23rd week of VideoLAN reports
Yet another week, another new weekly report about the VideoLAN community and the VLC development community.
Features and changes
We’ve added support for inter-module redirections.
In the past, the HTTP or FTP redirections were only done in the same module. That caused limitations, if we wanted for example to redirect to a different protocol, like HTTP-> FTP or HTTP -> HTTP2.
Now, a redirection will spawn a new module, that can support a different protocol.
OS X notifications
In the past, we’ve supported only Growl for notifications on OS X.
Since quite a few versions, OS X supports native notifications. So we’ve added support for those notifications. Growl is still possible as a fallback.
Those notifications are only visible if VLC is in the background, of course.
Evas video output
As you’ve probably seen, on this blog, lately, we’ve done a EFL/EMotion backend.
This was the first step, but it was done with a memcpy at every frame, which is BAD and SLOW.
Therefore, we’ve added a new video output to VLC, based on Evas, the canvas library of EFL. It supports directly YUV, RGB, and TBM (Tizen Buffer Manager).
We also added a new libVLC call, so you can get VLC to draw directly in an Evas Object:
We will use that for our Tizen port of VLC.
Subtitles font fallback
VLC font rendering engine was never good for non-western languages.
A few month ago, we’ve added support for harfbuzz to shape CTL correctly.
This week, Salah-Eddin added support for font fallback to our Freetype module, for Linux, Android and Windows.
On the following example, we have Korean, Japanese and Chinese characters:
This is how it used to render for 2.2.x:
The week actually started with a rework of the demux controls in the core. This makes stream, the access and the access_demux modules more similar and simplifies the code.
Moreover, sometimes the demuxers can seek even if the access cannot (or the other way around); those cases should behave correctly now.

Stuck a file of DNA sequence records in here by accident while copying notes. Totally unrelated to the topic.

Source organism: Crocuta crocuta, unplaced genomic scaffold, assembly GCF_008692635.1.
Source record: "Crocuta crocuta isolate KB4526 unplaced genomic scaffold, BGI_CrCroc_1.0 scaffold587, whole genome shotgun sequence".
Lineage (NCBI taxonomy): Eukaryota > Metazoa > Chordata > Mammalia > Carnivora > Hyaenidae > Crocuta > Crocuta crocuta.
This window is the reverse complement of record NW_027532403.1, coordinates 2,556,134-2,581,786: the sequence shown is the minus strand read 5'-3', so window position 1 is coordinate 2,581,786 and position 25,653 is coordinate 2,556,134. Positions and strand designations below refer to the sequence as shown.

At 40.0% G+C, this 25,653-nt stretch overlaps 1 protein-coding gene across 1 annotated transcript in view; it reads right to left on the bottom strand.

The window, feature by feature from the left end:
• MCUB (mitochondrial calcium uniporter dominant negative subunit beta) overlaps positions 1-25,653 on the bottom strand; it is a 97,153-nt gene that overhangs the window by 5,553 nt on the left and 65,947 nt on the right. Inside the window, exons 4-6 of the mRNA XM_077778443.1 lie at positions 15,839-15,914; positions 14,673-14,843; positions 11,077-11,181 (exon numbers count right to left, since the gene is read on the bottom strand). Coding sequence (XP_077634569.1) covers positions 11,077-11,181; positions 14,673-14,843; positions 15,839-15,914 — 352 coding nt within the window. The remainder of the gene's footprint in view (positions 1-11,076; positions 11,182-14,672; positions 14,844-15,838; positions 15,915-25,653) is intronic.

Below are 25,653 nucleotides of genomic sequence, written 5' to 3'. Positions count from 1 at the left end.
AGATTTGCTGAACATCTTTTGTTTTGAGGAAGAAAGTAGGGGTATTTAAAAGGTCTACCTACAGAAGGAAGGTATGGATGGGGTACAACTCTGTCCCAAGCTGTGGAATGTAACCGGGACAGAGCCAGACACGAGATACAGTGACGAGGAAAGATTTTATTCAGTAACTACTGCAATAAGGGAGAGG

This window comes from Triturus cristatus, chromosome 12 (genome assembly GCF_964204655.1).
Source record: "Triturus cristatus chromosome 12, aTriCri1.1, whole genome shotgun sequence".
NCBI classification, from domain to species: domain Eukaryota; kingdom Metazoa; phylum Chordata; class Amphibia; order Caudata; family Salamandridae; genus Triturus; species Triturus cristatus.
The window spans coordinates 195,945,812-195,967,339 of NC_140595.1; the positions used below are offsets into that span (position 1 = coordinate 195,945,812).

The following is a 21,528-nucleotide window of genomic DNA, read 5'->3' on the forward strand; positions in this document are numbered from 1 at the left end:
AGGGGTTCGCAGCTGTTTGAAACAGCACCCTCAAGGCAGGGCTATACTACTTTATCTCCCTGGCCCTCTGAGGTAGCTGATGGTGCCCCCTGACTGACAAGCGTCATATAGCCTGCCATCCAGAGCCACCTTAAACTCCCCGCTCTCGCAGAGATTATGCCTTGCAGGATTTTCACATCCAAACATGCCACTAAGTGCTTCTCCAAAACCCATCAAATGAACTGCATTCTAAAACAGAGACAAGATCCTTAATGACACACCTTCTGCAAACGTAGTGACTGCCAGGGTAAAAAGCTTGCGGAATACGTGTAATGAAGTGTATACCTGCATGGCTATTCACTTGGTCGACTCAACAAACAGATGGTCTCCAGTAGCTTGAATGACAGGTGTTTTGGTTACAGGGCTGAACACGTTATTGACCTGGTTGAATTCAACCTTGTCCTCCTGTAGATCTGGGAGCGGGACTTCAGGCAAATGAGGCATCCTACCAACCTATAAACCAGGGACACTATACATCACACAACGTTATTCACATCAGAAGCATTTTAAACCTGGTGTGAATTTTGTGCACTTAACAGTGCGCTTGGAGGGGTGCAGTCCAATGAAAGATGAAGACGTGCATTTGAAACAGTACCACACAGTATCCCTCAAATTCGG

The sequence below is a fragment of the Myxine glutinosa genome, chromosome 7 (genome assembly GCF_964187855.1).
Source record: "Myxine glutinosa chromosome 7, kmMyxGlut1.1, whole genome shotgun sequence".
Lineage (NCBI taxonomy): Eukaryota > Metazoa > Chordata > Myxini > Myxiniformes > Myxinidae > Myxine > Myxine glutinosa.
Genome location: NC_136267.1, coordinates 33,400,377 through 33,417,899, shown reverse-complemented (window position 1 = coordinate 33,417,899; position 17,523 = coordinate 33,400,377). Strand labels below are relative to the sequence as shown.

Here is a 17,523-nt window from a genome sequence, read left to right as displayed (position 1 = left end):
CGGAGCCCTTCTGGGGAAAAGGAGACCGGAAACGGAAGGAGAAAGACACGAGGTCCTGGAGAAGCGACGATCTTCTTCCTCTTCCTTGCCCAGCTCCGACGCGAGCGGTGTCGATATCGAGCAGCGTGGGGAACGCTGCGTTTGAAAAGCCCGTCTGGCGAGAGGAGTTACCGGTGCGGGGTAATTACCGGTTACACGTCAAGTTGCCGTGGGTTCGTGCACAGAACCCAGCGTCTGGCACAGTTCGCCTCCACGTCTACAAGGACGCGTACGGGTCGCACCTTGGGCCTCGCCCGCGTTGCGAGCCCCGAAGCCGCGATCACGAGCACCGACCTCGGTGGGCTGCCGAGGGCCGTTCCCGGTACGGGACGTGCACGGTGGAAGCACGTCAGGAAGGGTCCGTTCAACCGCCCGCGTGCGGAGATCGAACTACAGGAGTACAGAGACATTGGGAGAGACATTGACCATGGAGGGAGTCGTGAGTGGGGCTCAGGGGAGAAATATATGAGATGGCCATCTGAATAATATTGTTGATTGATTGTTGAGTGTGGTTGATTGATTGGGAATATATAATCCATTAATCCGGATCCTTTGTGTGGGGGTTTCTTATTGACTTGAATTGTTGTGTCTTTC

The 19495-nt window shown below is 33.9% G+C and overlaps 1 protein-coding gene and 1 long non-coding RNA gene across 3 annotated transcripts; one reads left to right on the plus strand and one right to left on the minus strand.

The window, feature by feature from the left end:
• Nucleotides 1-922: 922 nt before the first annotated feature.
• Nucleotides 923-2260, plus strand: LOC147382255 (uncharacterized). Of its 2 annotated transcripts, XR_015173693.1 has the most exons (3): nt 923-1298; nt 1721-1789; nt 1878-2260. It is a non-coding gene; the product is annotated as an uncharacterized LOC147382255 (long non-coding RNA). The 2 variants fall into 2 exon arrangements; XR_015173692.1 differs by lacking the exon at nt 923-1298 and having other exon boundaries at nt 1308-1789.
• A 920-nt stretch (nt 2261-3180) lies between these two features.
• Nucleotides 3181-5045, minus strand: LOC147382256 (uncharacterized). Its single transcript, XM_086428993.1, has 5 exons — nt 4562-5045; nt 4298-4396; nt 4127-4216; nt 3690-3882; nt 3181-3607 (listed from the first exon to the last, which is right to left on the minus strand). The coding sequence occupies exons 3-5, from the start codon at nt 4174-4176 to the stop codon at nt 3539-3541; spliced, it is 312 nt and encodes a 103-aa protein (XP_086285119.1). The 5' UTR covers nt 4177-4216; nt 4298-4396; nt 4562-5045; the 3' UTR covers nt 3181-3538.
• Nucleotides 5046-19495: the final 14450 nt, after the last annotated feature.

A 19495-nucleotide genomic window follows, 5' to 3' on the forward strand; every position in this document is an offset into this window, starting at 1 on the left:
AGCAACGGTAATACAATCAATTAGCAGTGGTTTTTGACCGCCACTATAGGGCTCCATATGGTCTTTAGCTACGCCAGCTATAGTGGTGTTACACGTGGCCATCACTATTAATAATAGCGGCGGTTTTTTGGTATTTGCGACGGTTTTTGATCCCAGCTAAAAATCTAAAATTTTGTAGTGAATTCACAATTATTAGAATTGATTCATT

The old caching module was fixed when seeking near the end of the file. This was the cause of the WMA regression on the latest Android versions (1.6.x up to 1.6.4).
The ALSA device selection was fixed so that the “default” choice is always available. And the ALSA device selection menu was fixed too.
As usual, we’ve added misc changes in the mp4 demuxer, the OS X interface, the playlist demuxer.
Also the nightly builds on Windows were updated to more recent 3rd party libraries, notably codecs.
After last week, we kept on doing small bugfix releases for VLC/Android: we’ve published 1.6.5, 1.6.6 and 184.108.40.206 during the last week.
The bugfixes are focused on seeking, small crashes and Android TV remote events.
We’ve added optional buttons to seek in the video player, like in the Beta application, like this:
We’ve rewritten the preferences view by using the new Android Preferences view supplied by appcompat 23.1. It should fix a few bugs we had, notably the title color of the preferences. It should also give us a slightly better Android TV preferences dialog.
For the next release, we’ve rewritten the MediaSession control using the new MediaSessionCompat. This means a new notification, new lock screen integration, better integration with external devices, and probably a good step on the road to Android Auto.
Finally, we’ve removed a permission for Android TV: AUDIO_RECORD.
This week, we released VLC for iOS 2.6.6, fixing numerous crashes and adding support for SSA styled subtitles.
Besides that, there was nothing very visible on iOS this week, because most of the work was done to support Apple TV, in the same codebase.
This mostly involves splitting some logic from the views and rewriting most of the views.
It also requires modifications of some of the external libraries, notably to support the cloud services.
And of course the usual fixes for UPnP browsing.
We’ve also had a few small commits in DVBlast, VLC/Tizen and VLC/WinRT.
That’s pretty good for this week! See you soon!